4. Major acids like hydrochloric acid, sulphuric acid and nitric acid will be made available for sale in retail in such strength that it would not cause damage to humans
  5. People with ration cards should be allowed to purchase only certain specified quantity from licenced shop keepers.
  6. Only mild acids should be sold in retail outlets.

Not satisfied with the result of my hunt, I went searching further into the lanes of Cottonpet. There I came across a petty acid sales shop. When I asked him for a bottle of strong acid, he asked me the purpose. I told him I wanted it for personal laboratory purpose. He said, “I can give you a bottle of Hydrochloric acid by afternoon, but it will cost you Rs 30. But it should be strictly for testing only.”

‘Give me money, I’ll give you acid’

I agreed and told him that I will come back later. Just when I was leaving, one of his salesman approached me stealthily and told me that if I knew somebody and had some money to pay, then I could get hold of acid. But when I told him that I was told to bring a letterhead and there were a list of other formalities, he said, “it is not difficult to get a college letterhead. Or else you could ask a science student who could get it out from the lab.”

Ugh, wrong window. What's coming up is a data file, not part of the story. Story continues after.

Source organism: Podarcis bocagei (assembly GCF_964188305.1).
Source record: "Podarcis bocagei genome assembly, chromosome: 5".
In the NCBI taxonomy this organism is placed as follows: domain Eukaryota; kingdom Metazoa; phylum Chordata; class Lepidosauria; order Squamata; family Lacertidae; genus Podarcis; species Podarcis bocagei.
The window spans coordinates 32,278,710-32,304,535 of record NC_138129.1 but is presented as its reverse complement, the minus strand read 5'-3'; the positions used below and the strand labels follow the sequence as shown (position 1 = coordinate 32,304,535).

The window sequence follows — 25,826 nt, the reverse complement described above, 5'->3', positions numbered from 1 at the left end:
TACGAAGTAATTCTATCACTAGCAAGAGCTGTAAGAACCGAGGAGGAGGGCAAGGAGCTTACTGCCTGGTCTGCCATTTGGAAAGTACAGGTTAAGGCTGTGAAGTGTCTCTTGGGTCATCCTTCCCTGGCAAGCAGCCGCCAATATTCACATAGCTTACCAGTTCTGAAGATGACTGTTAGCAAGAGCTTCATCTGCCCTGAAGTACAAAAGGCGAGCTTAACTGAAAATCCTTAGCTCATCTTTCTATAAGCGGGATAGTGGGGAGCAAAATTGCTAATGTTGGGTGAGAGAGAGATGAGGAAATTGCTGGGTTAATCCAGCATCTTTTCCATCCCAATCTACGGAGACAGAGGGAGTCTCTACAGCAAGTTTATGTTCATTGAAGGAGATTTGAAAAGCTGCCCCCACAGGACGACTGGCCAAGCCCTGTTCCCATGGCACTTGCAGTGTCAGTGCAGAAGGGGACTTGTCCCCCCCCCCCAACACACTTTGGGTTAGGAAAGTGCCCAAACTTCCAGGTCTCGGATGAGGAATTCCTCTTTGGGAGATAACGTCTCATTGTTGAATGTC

I was baffled. But following his instructions and with the help of a local friend, I reached a shop. The dealer asked me if I had money and could wait for a day. I agreed.

He told me that I will have to give his Rs 1,200 for 10 ml of Hydrogen Sulphuric Acid. But I will get it only the next day. But if I immediately wanted it, I will have to go a slum in Shivajinagar and meet a person who will charge an exorbitant sum (over Rs 3,000) but will get it by the evening.

I found out that all one needs is money and local contacts to buy acid without any authorisation or certification for any purpose. With the existing regulations, buying acid is difficult, but not impossible.

What does police say?

Additional Commissioner of Police (law and order), Kamal Panth, says: Earlier acids were sold, but when accidents started to occur, we became strict and enforced rules on sales. Dealers and sellers were told that sales should be made only to laboratories for testing and to industries for industrial purposes only.

Strong acids Mild chemicals

Hydrogen Sulphuric acid
Sulphuric acid
Nitric acid
Hydrochloric acid
Perchloric acid

Acetic acid
Citric acid

“If the Supreme Court has given the orders it is a law and should be followed. No retail sales of acids can take place. No matter who is approaching for what, except for industrial and laboratory purposes,” he adds.

He requests people to bring any illegal sales to the notice of police. He assures to take strict action against the offenders. He points that it is illegal to sell acids without verifying the purpose, company (including educational institutions) details, request and authorisation letters and identity proof. But toilet cleaners are mild and diluted acids. They mean no harm, so selling one or two bottles is not banned, but sale of other strong acids is prohibited.

“Just like drives were conducted on Gutka sellers, if necessary, a drive will also be done to put an end to illegal acid sales. Licence of the offenders will be seized and their unit will be shut down, if they are found selling acids in retail,” Panth asserts.